A Story of Service from Sgt. Benjamin Daniel of the US Army
In the War on Terror in Iraq, a common difficulty was finding the enemy. The only way to identify the enemy there was to bait him and draw him out. One tactic often used by my platoon was to set a predictable pattern of operations for three to four days and then break it. This allowed the enemy to observe our patrol pattern and plan an attack against us. However, the enemy would not predict our break from the pattern and would be caught unaware.
On one such patrol, our platoon had set a pattern of driving through a market area built on a curvy stretch of road for about three days. On the fourth day, we arrived at the market area about two hours earlier than we had during the previous patrols. The market was filled with men wielding rifles and pistols, pulling together hastily made road obstructions of barbed wire, cement blocks and barrels. It was apparent they were setting up an ambush for our platoon. These men were not prepared for us when we arrived and, as one would guess, a firefight ensued. Most of the men ran from us, their morale immediately decimated by our intrusion into their poorly planned ambush. We pursued the enemy and detained many of them with little resistance.
Later I was assigned to guard a few of those we had detained. While many military forces have made their place in history, one key difference that sets the American military apart is in their treatment of detainees and prisoners. Once under our control, all prisoners are expected to be treated civilly, and provisions such as food and water will be given as needed.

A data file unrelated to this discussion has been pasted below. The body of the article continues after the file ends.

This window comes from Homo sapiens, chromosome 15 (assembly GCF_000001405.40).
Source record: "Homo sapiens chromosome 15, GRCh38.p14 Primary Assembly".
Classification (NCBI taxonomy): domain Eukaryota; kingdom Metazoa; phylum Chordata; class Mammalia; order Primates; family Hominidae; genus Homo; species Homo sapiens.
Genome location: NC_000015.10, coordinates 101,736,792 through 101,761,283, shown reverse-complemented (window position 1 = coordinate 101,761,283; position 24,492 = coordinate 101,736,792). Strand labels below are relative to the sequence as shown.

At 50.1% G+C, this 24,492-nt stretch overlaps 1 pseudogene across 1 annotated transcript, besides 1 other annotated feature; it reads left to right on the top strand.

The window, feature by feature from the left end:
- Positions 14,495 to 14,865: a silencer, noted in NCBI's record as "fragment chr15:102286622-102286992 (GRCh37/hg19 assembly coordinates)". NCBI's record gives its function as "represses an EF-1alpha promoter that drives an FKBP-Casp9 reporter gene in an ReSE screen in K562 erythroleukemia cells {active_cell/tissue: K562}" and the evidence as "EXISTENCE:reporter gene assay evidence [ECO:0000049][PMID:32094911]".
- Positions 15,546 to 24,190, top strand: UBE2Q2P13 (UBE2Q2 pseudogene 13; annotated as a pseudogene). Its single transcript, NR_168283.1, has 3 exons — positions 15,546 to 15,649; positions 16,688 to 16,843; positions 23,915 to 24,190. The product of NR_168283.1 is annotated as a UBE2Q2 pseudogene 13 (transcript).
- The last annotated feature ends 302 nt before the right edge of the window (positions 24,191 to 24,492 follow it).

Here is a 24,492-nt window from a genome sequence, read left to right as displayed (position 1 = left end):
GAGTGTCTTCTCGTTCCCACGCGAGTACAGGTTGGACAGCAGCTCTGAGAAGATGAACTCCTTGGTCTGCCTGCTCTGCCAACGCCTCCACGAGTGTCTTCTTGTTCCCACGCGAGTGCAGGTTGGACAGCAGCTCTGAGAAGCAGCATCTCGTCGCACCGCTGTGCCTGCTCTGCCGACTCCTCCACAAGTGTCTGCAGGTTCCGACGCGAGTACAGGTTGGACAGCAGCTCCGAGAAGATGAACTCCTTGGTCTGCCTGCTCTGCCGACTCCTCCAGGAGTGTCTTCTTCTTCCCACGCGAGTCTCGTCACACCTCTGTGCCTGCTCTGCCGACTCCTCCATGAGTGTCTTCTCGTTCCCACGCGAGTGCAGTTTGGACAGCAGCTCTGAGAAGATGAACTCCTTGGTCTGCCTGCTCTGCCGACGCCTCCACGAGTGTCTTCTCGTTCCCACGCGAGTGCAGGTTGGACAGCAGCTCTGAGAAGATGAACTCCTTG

One of the men sat blind-folded and cross-legged on the ground before me, his hands bound behind his back. He spoke the word "Ruah" which I had learned to mean something close to "water" or "thirsty". I retrieved a bottle of water from one of the platoon's humvees, poured a portion into a metal bowl, knelt down in front of this pitiful soul and lifted the bowl to his lips to drink. The thought crossed my mind that just moments before, this man was intent on my destruction. He had shown no good will toward me or my comrades, yet here I was ensuring his safety and well-being.
This is the moment I had a sort of personal revelation: this is what it means to love your enemies. This man had been hoping he would be the victor that day. Had things gone differently he could have, right then, been standing over my dead body and declaring, "Allah Akbar!" with no shame or remorse for the actions he'd committed. And yet I was giving him water. He wanted to harm me and I was intent on protecting him. I was sustaining his life when he wished to extinguish mine. I was loving my enemy.
I have replayed this scene in my mind many times since that day several years ago, and a sense of clarified humility always comes upon me. I stand in awe that in the middle of all that chaos and distress I was able to boldly represent my faith and my country with honor and integrity. I am grateful to God for the experience, and even more grateful to return home in safety to enjoy the freedoms that our great republic holds dear - freedoms unknown to so many others in the world.
Only one phrase is suitable in such a situation, and no matter how many times it is used it will always be true and will never become cliché: God bless America!